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Informing policy with research that is more than the sum of the parts

Markus Goldstein's picture
Coauthored with Doug Parkerson

A couple of years ago, an influential paper in Science by Banerjee and coauthors looked at the impact of poverty graduation programs across 6 countries.   At the time (and probably since) this was the largest effort to look at the same(ish) intervention in multiple contexts at once – arguably solving the replication problem and proving external validity in one fell swoop.  

How standard is a standard deviation? A cautionary note on using SDs to compare across impact evaluations in education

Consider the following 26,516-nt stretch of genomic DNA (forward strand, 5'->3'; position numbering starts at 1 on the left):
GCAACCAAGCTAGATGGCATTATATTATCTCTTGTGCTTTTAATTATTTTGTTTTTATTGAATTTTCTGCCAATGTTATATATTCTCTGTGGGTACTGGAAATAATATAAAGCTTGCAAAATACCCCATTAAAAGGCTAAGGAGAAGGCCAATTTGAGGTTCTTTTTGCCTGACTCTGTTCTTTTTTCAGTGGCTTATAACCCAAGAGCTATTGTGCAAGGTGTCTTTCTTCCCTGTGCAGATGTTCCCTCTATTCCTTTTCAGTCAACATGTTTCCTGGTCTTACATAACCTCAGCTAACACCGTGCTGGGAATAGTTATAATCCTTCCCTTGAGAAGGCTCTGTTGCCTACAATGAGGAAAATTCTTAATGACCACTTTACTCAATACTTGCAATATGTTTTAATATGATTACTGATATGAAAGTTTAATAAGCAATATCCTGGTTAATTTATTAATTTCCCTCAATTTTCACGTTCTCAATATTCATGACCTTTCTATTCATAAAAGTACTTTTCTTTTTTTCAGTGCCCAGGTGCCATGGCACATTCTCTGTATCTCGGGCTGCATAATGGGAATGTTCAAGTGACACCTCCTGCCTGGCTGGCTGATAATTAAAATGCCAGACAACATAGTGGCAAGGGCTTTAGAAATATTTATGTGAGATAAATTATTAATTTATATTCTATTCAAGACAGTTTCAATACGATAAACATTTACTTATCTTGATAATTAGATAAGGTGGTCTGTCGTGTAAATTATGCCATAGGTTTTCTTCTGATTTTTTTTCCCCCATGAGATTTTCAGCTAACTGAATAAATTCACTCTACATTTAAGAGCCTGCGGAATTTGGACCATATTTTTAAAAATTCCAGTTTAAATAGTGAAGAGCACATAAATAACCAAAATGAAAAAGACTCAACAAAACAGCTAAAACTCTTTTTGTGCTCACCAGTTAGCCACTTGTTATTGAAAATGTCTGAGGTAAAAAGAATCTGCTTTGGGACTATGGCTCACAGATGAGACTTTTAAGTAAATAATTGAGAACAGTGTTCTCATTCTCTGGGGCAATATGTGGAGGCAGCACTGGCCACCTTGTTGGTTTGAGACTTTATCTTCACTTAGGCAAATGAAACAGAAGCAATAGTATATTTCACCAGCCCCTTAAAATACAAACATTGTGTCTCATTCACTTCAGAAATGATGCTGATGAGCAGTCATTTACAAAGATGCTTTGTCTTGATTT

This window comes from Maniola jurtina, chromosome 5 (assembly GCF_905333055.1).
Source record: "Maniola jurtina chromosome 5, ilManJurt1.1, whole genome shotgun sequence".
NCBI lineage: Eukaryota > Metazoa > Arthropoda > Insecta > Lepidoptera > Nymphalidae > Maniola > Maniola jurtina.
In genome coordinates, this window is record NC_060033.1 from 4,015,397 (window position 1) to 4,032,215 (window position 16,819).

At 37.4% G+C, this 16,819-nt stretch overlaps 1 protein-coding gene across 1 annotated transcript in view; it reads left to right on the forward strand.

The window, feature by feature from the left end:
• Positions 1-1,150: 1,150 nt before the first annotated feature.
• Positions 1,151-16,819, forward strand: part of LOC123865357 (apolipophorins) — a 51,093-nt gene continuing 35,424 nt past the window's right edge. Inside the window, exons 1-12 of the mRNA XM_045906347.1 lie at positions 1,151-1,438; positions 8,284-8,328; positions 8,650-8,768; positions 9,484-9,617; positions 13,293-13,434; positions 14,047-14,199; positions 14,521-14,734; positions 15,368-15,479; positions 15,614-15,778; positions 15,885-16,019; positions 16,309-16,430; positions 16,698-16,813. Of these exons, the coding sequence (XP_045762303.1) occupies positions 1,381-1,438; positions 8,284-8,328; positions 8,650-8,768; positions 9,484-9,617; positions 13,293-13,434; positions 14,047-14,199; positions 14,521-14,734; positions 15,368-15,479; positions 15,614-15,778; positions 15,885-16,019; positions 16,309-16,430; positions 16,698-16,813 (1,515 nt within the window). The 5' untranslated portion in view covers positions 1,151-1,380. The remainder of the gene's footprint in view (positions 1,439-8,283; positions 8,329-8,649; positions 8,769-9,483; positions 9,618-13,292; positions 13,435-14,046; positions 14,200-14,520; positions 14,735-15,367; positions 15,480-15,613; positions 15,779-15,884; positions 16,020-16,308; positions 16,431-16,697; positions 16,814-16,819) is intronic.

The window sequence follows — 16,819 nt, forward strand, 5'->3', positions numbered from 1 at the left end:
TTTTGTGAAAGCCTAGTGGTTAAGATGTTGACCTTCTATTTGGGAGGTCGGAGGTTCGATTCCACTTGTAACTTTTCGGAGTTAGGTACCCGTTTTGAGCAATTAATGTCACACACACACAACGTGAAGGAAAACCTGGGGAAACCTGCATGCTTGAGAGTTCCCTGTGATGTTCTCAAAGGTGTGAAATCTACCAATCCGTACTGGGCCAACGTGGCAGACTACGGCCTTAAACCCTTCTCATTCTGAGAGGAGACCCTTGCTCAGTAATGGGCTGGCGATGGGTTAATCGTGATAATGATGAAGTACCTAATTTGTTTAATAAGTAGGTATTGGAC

Guest post by Abhijeet Singh
Last week on this blog, David wondered whether we should give up on using SDs for comparing effect sizes across impact evaluations. I wish that question was asked more often in the field of impact evaluations in education, where such comparisons are most rife. In this post, I explore some of the reasons why such comparisons might be flawed and what we might do to move towards less fragile metrics.